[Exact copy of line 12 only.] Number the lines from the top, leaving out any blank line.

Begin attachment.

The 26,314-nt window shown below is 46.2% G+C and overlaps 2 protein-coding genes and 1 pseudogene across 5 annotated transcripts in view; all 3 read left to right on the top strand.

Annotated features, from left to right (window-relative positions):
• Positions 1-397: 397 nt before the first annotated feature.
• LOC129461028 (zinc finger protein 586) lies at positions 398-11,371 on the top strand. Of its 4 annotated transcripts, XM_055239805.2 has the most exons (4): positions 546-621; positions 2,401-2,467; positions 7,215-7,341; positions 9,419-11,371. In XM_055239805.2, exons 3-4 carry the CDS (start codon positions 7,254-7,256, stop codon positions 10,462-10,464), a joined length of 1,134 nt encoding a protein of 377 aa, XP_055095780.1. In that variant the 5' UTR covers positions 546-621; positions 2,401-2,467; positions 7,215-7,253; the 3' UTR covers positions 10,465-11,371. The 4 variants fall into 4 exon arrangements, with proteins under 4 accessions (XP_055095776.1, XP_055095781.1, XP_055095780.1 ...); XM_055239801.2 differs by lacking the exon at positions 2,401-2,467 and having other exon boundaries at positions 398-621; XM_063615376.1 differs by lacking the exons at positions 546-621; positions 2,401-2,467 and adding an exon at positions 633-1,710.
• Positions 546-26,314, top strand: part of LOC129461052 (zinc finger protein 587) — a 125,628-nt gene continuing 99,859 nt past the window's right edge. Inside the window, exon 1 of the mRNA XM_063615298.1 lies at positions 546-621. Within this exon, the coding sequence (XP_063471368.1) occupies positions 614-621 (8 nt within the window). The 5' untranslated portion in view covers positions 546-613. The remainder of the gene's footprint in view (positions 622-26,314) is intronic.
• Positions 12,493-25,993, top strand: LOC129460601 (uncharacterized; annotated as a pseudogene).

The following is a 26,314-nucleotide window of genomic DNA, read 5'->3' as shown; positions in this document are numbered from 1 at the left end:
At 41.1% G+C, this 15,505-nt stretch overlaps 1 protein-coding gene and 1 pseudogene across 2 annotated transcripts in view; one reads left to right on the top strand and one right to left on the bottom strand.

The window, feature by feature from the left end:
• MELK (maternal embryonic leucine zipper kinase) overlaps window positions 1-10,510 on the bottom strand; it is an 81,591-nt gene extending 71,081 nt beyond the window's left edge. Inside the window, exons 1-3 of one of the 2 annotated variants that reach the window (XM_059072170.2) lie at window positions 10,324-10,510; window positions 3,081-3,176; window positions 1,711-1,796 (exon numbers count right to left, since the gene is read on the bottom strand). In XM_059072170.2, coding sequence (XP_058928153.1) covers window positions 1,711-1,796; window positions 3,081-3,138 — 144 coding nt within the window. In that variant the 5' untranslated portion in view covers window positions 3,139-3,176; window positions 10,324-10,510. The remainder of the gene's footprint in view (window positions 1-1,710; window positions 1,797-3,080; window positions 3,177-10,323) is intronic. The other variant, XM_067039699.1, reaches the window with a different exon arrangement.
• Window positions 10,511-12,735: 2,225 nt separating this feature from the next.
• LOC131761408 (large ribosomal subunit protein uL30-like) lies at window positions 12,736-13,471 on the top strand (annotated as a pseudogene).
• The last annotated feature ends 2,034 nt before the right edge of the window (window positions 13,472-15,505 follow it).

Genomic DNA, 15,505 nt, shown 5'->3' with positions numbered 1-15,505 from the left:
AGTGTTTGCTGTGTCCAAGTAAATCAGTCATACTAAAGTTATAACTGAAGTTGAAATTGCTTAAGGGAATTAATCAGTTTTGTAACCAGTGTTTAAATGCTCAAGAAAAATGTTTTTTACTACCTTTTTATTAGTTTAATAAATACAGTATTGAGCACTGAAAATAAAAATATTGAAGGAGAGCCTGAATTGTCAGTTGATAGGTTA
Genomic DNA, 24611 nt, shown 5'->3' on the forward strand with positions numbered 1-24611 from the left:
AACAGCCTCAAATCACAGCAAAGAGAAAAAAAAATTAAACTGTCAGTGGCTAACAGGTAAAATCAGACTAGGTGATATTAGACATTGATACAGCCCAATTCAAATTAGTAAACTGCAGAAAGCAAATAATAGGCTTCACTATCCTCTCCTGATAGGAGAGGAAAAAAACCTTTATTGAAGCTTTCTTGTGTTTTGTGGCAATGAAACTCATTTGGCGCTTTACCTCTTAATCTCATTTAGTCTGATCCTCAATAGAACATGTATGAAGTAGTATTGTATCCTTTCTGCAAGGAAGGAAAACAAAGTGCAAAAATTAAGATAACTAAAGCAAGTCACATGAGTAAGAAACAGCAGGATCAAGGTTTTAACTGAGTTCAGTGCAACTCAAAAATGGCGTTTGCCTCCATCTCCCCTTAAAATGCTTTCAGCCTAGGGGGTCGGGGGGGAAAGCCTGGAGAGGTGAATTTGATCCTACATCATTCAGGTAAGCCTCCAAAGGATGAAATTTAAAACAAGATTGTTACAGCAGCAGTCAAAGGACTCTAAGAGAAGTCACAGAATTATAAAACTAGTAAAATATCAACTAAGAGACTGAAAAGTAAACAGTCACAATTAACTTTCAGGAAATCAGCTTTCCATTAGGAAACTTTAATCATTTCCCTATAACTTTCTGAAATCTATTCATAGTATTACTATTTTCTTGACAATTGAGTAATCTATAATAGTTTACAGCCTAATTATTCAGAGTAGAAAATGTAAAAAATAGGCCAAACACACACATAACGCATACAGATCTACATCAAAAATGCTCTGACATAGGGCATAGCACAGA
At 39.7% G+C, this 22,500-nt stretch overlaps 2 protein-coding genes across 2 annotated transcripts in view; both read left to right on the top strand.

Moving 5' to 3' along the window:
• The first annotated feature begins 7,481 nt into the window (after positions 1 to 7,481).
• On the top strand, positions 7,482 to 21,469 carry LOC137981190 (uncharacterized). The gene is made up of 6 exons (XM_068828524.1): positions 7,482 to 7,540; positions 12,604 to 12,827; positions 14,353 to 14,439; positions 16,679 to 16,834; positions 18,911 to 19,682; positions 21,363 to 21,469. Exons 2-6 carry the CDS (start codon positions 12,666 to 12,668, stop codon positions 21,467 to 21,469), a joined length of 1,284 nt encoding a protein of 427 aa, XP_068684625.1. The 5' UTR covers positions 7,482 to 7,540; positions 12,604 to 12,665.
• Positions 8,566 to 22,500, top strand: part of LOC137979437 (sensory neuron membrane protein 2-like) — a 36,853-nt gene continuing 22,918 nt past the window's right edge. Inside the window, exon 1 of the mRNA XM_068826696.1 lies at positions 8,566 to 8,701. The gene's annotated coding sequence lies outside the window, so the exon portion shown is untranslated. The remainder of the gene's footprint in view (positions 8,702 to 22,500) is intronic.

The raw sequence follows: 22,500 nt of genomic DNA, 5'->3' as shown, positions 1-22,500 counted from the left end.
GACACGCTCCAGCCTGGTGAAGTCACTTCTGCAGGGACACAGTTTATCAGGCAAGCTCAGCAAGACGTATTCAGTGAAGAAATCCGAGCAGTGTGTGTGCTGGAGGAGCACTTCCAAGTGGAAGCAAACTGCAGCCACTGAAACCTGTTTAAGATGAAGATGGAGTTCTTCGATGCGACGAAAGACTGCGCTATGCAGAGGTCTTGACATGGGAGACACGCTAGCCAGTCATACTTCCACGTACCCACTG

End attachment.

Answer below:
• LOC131761408 (large ribosomal subunit protein uL30-like) lies at window positions 12,736-13,471 on the top strand (annotated as a pseudogene).